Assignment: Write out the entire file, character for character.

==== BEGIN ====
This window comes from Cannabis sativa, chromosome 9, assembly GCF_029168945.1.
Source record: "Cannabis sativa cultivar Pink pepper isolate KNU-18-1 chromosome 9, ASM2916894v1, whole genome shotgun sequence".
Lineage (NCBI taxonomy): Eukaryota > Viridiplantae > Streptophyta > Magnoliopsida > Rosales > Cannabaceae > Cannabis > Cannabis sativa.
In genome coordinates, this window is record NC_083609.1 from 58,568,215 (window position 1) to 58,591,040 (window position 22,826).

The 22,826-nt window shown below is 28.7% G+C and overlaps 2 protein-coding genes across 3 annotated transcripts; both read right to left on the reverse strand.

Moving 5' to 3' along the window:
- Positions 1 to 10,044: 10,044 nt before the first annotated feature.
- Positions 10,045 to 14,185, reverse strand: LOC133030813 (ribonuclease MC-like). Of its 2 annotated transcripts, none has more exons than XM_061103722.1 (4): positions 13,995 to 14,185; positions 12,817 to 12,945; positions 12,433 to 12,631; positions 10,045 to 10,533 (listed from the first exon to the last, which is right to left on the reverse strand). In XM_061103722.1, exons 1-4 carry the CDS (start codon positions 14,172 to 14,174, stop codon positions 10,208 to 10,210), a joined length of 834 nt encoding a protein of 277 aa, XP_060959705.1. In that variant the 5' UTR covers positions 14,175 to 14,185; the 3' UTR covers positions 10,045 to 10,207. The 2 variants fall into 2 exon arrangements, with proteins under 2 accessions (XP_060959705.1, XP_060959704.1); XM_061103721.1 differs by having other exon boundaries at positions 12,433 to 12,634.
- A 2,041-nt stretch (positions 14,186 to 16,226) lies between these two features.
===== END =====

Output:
This window comes from Cannabis sativa, chromosome 9, assembly GCF_029168945.1.
Source record: "Cannabis sativa cultivar Pink pepper isolate KNU-18-1 chromosome 9, ASM2916894v1, whole genome shotgun sequence".
Lineage (NCBI taxonomy): Eukaryota > Viridiplantae > Streptophyta > Magnoliopsida > Rosales > Cannabaceae > Cannabis > Cannabis sativa.
In genome coordinates, this window is record NC_083609.1 from 58,568,215 (window position 1) to 58,591,040 (window position 22,826).

The 22,826-nt window shown below is 28.7% G+C and overlaps 2 protein-coding genes across 3 annotated transcripts; both read right to left on the reverse strand.

Moving 5' to 3' along the window:
- Positions 1 to 10,044: 10,044 nt before the first annotated feature.
- Positions 10,045 to 14,185, reverse strand: LOC133030813 (ribonuclease MC-like). Of its 2 annotated transcripts, none has more exons than XM_061103722.1 (4): positions 13,995 to 14,185; positions 12,817 to 12,945; positions 12,433 to 12,631; positions 10,045 to 10,533 (listed from the first exon to the last, which is right to left on the reverse strand). In XM_061103722.1, exons 1-4 carry the CDS (start codon positions 14,172 to 14,174, stop codon positions 10,208 to 10,210), a joined length of 834 nt encoding a protein of 277 aa, XP_060959705.1. In that variant the 5' UTR covers positions 14,175 to 14,185; the 3' UTR covers positions 10,045 to 10,207. The 2 variants fall into 2 exon arrangements, with proteins under 2 accessions (XP_060959705.1, XP_060959704.1); XM_061103721.1 differs by having other exon boundaries at positions 12,433 to 12,634.
- A 2,041-nt stretch (positions 14,186 to 16,226) lies between these two features.